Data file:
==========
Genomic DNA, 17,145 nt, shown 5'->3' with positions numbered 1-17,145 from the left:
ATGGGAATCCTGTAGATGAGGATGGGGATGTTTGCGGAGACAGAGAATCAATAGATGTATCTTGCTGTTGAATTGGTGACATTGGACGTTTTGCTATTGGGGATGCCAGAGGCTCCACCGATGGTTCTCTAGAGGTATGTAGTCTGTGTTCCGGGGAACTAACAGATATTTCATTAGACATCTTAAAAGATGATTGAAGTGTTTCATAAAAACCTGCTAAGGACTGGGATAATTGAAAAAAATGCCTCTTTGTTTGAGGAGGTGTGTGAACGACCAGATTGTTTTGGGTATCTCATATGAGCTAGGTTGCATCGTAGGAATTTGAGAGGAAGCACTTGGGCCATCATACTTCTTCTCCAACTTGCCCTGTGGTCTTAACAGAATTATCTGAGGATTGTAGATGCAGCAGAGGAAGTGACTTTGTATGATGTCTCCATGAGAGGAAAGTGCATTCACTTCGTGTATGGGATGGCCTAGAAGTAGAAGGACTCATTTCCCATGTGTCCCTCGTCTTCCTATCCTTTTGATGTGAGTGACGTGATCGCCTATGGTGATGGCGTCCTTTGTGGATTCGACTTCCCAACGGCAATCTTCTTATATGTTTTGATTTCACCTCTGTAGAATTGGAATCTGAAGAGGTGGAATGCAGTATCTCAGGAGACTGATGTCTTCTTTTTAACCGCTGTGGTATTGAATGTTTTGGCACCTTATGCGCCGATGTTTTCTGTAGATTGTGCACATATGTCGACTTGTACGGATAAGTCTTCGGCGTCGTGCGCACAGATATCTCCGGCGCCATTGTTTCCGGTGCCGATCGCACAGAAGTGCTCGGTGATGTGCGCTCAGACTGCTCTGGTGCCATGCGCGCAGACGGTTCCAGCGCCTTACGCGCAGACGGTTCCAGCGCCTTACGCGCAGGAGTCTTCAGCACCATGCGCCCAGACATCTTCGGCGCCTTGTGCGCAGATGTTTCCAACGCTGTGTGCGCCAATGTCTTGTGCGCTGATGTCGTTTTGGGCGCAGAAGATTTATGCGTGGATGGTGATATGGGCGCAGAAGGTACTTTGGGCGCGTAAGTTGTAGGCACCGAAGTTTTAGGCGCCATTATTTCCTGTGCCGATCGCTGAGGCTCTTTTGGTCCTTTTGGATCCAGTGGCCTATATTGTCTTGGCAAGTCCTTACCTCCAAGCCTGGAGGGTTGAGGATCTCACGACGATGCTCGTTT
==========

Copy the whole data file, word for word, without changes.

Genomic DNA, 17,145 nt, shown 5'->3' with positions numbered 1-17,145 from the left:
ATGGGAATCCTGTAGATGAGGATGGGGATGTTTGCGGAGACAGAGAATCAATAGATGTATCTTGCTGTTGAATTGGTGACATTGGACGTTTTGCTATTGGGGATGCCAGAGGCTCCACCGATGGTTCTCTAGAGGTATGTAGTCTGTGTTCCGGGGAACTAACAGATATTTCATTAGACATCTTAAAAGATGATTGAAGTGTTTCATAAAAACCTGCTAAGGACTGGGATAATTGAAAAAAATGCCTCTTTGTTTGAGGAGGTGTGTGAACGACCAGATTGTTTTGGGTATCTCATATGAGCTAGGTTGCATCGTAGGAATTTGAGAGGAAGCACTTGGGCCATCATACTTCTTCTCCAACTTGCCCTGTGGTCTTAACAGAATTATCTGAGGATTGTAGATGCAGCAGAGGAAGTGACTTTGTATGATGTCTCCATGAGAGGAAAGTGCATTCACTTCGTGTATGGGATGGCCTAGAAGTAGAAGGACTCATTTCCCATGTGTCCCTCGTCTTCCTATCCTTTTGATGTGAGTGACGTGATCGCCTATGGTGATGGCGTCCTTTGTGGATTCGACTTCCCAACGGCAATCTTCTTATATGTTTTGATTTCACCTCTGTAGAATTGGAATCTGAAGAGGTGGAATGCAGTATCTCAGGAGACTGATGTCTTCTTTTTAACCGCTGTGGTATTGAATGTTTTGGCACCTTATGCGCCGATGTTTTCTGTAGATTGTGCACATATGTCGACTTGTACGGATAAGTCTTCGGCGTCGTGCGCACAGATATCTCCGGCGCCATTGTTTCCGGTGCCGATCGCACAGAAGTGCTCGGTGATGTGCGCTCAGACTGCTCTGGTGCCATGCGCGCAGACGGTTCCAGCGCCTTACGCGCAGACGGTTCCAGCGCCTTACGCGCAGGAGTCTTCAGCACCATGCGCCCAGACATCTTCGGCGCCTTGTGCGCAGATGTTTCCAACGCTGTGTGCGCCAATGTCTTGTGCGCTGATGTCGTTTTGGGCGCAGAAGATTTATGCGTGGATGGTGATATGGGCGCAGAAGGTACTTTGGGCGCGTAAGTTGTAGGCACCGAAGTTTTAGGCGCCATTATTTCCTGTGCCGATCGCTGAGGCTCTTTTGGTCCTTTTGGATCCAGTGGCCTATATTGTCTTGGCAAGTCCTTACCTCCAAGCCTGGAGGGTTGAGGATCTCACGACGATGCTCGTTT